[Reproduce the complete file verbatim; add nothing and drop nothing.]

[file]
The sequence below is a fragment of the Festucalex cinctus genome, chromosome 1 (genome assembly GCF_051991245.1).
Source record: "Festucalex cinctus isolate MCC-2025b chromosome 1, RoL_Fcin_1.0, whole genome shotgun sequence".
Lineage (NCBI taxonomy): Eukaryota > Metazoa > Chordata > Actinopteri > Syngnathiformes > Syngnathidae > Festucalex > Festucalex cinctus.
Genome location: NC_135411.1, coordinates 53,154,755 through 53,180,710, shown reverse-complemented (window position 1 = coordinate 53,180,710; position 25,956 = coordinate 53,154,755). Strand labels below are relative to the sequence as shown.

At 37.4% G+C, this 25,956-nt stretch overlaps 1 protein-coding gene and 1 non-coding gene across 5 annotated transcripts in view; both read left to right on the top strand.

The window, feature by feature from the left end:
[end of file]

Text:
The sequence below is a fragment of the Festucalex cinctus genome, chromosome 1 (genome assembly GCF_051991245.1).
Source record: "Festucalex cinctus isolate MCC-2025b chromosome 1, RoL_Fcin_1.0, whole genome shotgun sequence".
Lineage (NCBI taxonomy): Eukaryota > Metazoa > Chordata > Actinopteri > Syngnathiformes > Syngnathidae > Festucalex > Festucalex cinctus.
Genome location: NC_135411.1, coordinates 53,154,755 through 53,180,710, shown reverse-complemented (window position 1 = coordinate 53,180,710; position 25,956 = coordinate 53,154,755). Strand labels below are relative to the sequence as shown.

At 37.4% G+C, this 25,956-nt stretch overlaps 1 protein-coding gene and 1 non-coding gene across 5 annotated transcripts in view; both read left to right on the top strand.

The window, feature by feature from the left end: